If a judge, prosecutor or defense attorney feels that someone charged with a crime doesn’t understand their court proceedings because of mental illness or a cognitive issue, such as a traumatic brain injury, they can ask for a competency evaluation.

The number of competency evaluations ordered in Ramsey County District Court increased by 84 percent from 2020 to 2021, and the numbers this year are on track to surpass last year, according to court information.

Court rules call for competency evaluations to be completed in 60 days, but evaluators can’t keep up with the caseload, said Ramsey County Chief Judge Leonardo Castro. Judges can order that people are released from jail, with conditions attached, if they aren’t a flight risk or a threat to the public; otherwise, bail is set.

At least 30 people in the Ramsey County jail as of last week were waiting for competency evaluations, Johnson said.

SLEEPING ON ‘BOATS’

Johnson shows a “boat” bed used when there’s a lack of space in cells. (John Autey / Pioneer Press)

Looking at the average daily population of the Ramsey County jail in June of various years, it was 319 in 2013; 379 in 2019; 172 during the pandemic in 2020; and 424 this June, according to the sheriff’s office. The high was 473 over the summer, Johnson said.

Any time the population rises above 440, it “causes logistical problems for us,” Fletcher told the county board. The jail’s average daily population has been above that number since April.

When the jail surpasses 440, some inmates have to sleep on a mattress on a Stack-A-Bunk — jail staff call them “boats” because they look like small canoes. There were three people who slept on the temporary beds Tuesday night into Wednesday morning.

Though the jail has 492 beds, traditional cells have bunkbeds and the jail can’t use all of them because they need to separate people by gender or risk — people with the most serious mental health or behavioral issues are held in cells without another inmate, Johnson said. They’ve also been quarantining people when they arrive at the jail to make sure they don’t have COVID-19.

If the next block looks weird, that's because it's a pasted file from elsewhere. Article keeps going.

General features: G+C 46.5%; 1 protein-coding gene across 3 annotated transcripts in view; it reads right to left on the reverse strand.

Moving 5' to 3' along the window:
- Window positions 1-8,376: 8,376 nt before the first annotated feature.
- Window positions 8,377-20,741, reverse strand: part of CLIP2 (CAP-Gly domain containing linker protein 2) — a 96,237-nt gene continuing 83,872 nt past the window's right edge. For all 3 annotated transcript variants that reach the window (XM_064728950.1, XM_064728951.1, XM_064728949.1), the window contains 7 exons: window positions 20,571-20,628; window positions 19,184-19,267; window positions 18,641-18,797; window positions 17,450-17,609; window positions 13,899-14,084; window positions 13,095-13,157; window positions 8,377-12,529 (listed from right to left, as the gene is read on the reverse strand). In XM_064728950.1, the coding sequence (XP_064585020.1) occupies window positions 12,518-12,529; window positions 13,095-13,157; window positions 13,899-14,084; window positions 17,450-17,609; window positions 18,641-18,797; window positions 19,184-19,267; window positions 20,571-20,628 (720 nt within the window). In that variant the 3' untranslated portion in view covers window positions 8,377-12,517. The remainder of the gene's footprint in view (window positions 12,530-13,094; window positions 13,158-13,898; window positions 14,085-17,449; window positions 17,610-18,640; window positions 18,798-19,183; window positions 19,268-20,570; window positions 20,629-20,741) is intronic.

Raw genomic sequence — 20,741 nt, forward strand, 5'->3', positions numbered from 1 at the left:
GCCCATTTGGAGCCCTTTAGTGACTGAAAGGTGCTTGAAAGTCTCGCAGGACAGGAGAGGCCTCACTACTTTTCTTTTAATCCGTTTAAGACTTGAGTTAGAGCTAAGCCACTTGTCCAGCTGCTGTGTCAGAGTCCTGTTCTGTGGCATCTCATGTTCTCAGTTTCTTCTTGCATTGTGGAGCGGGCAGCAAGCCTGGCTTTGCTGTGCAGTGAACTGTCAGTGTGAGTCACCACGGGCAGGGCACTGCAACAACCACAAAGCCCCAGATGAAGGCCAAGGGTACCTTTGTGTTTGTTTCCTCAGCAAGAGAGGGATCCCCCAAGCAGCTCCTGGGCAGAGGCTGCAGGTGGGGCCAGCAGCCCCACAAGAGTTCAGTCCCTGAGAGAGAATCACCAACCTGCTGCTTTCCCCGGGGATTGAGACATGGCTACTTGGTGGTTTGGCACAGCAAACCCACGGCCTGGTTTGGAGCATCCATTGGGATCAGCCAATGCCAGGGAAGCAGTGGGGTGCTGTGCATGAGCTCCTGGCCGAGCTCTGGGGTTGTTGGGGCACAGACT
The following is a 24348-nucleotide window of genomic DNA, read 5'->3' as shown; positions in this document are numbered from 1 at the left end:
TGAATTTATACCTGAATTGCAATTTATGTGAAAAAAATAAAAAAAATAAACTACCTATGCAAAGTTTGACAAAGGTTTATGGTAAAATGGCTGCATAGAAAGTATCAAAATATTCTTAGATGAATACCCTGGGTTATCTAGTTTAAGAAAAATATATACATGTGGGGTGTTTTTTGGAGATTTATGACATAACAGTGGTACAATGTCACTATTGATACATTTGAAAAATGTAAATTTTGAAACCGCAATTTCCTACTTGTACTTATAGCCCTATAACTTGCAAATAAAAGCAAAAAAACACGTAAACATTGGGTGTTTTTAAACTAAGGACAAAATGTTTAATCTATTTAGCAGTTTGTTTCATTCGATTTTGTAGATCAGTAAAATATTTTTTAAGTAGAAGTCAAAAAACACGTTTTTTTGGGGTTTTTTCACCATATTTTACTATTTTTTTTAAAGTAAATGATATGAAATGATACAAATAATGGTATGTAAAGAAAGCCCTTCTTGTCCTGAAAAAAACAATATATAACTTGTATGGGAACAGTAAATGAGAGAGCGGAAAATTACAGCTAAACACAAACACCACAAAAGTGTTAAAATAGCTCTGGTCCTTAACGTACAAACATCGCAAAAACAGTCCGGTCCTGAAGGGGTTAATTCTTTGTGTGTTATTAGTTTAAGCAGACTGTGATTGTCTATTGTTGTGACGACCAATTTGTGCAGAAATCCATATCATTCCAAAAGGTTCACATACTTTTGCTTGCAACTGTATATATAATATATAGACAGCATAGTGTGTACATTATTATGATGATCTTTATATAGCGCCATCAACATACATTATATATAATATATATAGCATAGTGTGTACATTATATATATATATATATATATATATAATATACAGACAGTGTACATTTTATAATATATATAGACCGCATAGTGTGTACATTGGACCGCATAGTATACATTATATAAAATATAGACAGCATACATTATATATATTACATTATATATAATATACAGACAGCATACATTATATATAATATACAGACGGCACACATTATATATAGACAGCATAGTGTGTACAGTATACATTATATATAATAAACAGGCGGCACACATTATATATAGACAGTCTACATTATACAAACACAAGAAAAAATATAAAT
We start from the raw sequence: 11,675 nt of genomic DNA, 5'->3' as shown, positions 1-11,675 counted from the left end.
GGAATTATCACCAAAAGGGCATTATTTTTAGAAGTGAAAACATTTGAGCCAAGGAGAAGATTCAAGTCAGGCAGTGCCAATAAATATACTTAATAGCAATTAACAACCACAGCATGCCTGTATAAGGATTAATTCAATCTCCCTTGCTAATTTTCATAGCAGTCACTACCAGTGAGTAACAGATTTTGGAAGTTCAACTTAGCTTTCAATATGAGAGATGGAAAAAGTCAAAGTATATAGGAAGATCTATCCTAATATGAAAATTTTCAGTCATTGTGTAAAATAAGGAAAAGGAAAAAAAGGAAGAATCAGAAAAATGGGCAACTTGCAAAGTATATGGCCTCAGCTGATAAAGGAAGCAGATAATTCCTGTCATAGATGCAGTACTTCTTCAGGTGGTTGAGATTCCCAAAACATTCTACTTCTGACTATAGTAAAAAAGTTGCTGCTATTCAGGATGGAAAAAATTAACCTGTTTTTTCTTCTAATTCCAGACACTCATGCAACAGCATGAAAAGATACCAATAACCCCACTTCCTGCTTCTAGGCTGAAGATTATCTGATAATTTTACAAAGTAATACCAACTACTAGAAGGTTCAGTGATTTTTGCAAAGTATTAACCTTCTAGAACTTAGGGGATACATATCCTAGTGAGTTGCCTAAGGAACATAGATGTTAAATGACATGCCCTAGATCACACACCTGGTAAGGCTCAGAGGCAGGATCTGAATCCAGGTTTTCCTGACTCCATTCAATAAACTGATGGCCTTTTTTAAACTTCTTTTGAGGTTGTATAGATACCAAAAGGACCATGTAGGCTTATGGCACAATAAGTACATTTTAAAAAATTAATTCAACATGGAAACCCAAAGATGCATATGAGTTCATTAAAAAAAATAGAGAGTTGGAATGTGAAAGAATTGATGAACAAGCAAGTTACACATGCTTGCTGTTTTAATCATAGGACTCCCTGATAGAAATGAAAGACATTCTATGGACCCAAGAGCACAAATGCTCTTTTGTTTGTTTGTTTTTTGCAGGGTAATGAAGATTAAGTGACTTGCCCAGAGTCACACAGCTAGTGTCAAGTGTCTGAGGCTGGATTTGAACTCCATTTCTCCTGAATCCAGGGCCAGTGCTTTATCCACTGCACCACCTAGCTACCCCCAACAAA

WORKING THROUGH COURT BACKLOG

Thousands of cases through Minnesota’s court system were put on hold during the coronavirus pandemic. Ramsey County had a backlog of about 1,500 gross misdemeanor and felony cases, but they’ve been able to reduce it by about 20 percent, Castro said.

“That backlog has a significant impact on people who are involved in the justice system — whether it’s the accused person, the victim’s family members, community members. Their lives are on hold,” Castro said. “We need and want these matters brought to conclusion.”

The judicial system in Ramsey County is coordinating with prosecutors and defense attorneys to have back-to-back hearings for less serious cases that have been lingering in the court system. Castro said the latest involved about 60 cases of people being held in the jail for non-violent offenses; however, it amounted to about 30 people because some had more than one case, Johnson said.

The next set of cases Castro said they’re aiming to get moved through the court system are gross misdemeanor charges from suburban Ramsey County. There are more than 200 cases that were filed at least six months ago, Castro said.

These aren’t situations of “catch and release,” Castro said, but letting people have their day in court without further delays. If the cases aren’t resolved through guilty pleas or dismissals, judges aim to get trials scheduled quickly.

If the courts can continue moving cases through the system, the jail can return to a population that’s in the “safe range again,” Reinhardt said recently.

$2M REQUEST FOR FOOD, HOUSING

County commissioners who heard from Fletcher about the jail at a budget meeting this month said they’re concerned about the situation, but told the sheriff that his budget request was too late for a meaningful discussion.

Reinhardt, who chairs the budget committee, noted a letter about the budget from Chief Deputy Dave Metusalem arrived late in the afternoon the day before Fletcher’s presentation and the PowerPoint presentation arrived the morning of the presentation.

“To get something this late … it’s not respectful of our process nor of this county board,” Reinhardt said. “… We will make full analysis of everything.”